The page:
Monday, May 23, 2011

Modal Epistemology and Plantinga's Free Will Defense

A key claim in Plantinga’s free will defense is that:

(TWD) Possibly, every creaturely essence suffers from transworld depravity.

To elaborate a bit: Say that a world is feasible if and only if it’s a possible world that God can at least weakly actualize. Then TWD asserts that there is a possible world W such that, from W, there is no feasible world W’ at which libertarianly free creatures freely do right on every occasion.

For our purposes, it’s important to note that TWD crucially involves the metaphysical possibility of libertarian agency. But suppose that knowledge of what’s possible is grounded in basic and inferential knowledge of what’s actual, and that knowledge of the possibility of libertarian agency isn’t grounded in basic or inferential knowledge of what’s actual. If so, then we don’t know whether libertarian agency is possible. And if not, then since Plantinga’s free will defense requires the metaphysical possibility of libertarian agency, it follows that we don’t know whether TWD is possibly true, in which case Plantinga’s free will defense fails to justify the claim that God and evil are compatible.

But perhaps one will reply that all Plantinga needs for the success of the free will defense is the mere epistemic possibility of TWD. Here we must be careful, though. For there are at least two construals of the notion of epistemic possibility:

Weak Epistemic Possibility: P is weakly epistemically possible if and only if P is logically consistent with what we know.

Strong Epistemic Possibility: P is strongly epistemically possible if and only if there's a decent chance that P is is the case, given what we know.

But clearly Plantinga’s free will defense cannot undercut the logical problem of evil if TWD is merely weakly epistemically possible. For then TWD is on a par with the skeptical scenarios associated with radical skepticism about perceptual knowledge, such as the possibility that we’re brains in vats, or the possibility that we’re in the Matrix. But just as the mere weak epistemic possibility of such skeptical scenarios is insufficient to undercut the prima facie justification enjoyed by our perceptual knowledge, so the mere weak epistemic possibility of TWD is insufficient to undercut the prima facie justification enjoyed by the key premises of the logical problem of evil.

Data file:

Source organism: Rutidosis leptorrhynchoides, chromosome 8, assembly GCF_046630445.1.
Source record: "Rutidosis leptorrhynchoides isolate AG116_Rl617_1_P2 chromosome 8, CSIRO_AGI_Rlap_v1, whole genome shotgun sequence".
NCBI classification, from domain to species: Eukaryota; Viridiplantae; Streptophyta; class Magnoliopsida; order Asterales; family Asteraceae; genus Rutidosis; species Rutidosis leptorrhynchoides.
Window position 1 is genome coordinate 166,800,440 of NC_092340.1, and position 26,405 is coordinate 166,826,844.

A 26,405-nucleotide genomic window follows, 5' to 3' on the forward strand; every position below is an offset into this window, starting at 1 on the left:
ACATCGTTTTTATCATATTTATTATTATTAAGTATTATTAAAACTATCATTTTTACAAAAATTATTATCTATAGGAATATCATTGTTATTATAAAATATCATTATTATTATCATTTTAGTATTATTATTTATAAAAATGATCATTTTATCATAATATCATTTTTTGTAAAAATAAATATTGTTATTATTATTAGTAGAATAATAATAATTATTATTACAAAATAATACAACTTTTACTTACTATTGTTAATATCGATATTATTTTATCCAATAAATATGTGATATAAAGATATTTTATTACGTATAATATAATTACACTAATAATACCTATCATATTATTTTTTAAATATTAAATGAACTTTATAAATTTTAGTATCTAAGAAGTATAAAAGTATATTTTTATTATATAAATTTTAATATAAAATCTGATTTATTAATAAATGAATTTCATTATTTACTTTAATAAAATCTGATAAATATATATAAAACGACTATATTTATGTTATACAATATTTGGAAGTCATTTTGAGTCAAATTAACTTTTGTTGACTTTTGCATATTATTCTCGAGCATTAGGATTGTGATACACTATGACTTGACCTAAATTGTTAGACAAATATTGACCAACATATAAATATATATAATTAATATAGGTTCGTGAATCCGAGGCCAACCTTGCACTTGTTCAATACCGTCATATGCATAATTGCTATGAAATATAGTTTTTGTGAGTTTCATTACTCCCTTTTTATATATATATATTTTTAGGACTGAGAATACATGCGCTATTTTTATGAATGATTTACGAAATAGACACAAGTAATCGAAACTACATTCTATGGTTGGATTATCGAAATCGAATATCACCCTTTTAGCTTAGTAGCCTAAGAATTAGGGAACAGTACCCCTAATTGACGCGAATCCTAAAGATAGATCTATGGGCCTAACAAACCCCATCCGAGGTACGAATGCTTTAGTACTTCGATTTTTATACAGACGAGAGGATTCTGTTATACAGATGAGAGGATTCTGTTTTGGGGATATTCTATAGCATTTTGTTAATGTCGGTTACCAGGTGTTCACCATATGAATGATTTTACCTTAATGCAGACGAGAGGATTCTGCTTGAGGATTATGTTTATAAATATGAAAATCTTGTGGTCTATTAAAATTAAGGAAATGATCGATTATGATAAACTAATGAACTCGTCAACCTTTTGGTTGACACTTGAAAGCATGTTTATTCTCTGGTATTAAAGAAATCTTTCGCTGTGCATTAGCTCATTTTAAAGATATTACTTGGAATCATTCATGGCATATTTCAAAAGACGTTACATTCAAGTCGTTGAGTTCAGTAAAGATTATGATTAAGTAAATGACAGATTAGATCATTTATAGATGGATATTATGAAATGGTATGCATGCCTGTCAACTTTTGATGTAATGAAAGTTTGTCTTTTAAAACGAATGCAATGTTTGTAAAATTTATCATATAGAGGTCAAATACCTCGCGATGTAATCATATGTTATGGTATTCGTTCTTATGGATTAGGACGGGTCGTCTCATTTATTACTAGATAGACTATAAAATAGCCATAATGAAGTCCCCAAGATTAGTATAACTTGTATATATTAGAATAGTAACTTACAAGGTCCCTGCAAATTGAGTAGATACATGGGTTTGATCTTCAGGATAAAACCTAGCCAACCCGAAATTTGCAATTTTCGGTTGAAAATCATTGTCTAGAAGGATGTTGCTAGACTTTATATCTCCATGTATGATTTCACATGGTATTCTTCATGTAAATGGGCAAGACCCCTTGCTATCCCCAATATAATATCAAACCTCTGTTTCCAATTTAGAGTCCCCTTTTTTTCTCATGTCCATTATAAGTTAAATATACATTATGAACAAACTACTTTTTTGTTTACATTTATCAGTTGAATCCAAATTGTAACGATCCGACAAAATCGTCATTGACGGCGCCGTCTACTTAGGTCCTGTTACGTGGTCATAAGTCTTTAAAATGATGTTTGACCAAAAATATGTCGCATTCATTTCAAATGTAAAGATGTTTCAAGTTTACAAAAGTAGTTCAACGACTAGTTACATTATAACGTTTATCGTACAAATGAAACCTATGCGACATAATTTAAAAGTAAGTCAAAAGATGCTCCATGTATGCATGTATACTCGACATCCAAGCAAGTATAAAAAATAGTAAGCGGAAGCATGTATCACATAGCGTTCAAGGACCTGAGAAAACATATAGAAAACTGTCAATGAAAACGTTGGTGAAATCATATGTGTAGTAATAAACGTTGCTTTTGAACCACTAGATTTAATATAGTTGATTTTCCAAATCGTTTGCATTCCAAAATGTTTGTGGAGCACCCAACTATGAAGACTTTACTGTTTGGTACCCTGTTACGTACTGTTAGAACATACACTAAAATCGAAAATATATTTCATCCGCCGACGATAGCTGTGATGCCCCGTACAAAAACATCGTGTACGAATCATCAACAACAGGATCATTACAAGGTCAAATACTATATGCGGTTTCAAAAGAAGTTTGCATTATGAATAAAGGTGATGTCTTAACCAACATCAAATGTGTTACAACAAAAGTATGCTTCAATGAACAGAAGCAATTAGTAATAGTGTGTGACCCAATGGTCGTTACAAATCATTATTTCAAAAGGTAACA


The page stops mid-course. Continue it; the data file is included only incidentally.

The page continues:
But what if we construe it as a strong epistemic possibility? Clearly, Plantinga's Free Will Defense would be a success if TWD were strongly epistemically possible. Unfortunately, though, only a limited audience will find TWD to be strongly epistemically possible for them. Thus, consider John. John is convinced by careful evaluation of the relevant arguments and evidence that some non-libertarian theory of agency is true or plausibly true. Because of this, TWD isn’t strongly epistemically possible for John, in which case Plantinga’s FWD fails to deflect the logical or deductive argument from evil for him. Now here’s the rub: unless you fall within a certain subset of theists, or a much smaller subset of non-theists, you’re probably like John in your views about the nature of human freedom.

The upshot, then, is that if our knowledge of what's metaphysically possible is grounded in our knowledge of what's actual, then Plantinga’s free will defense is of very little help in responding to the logical problem of evil.

6 comments:

TaiChi said...

"The upshot, then, is that of our knowledge of what's metaphysically possible is grounded in our knowledge of what's actual, then Plantinga’s free will defense is of very little help in responding to the logical problem of evil."

It's of little help if Plantinga seeks to persuade others that the logical problem of evil fails. On the other hand, if he does not seek to persuade others, but merely to defend his belief on grounds that he can accept as plausible, then your argument does not show that he fails in this. And I think there's plenty of evidence that the latter is Plantinga's goal: Warranted Chrisitan Belief is an exercise in this, a work of apologetics.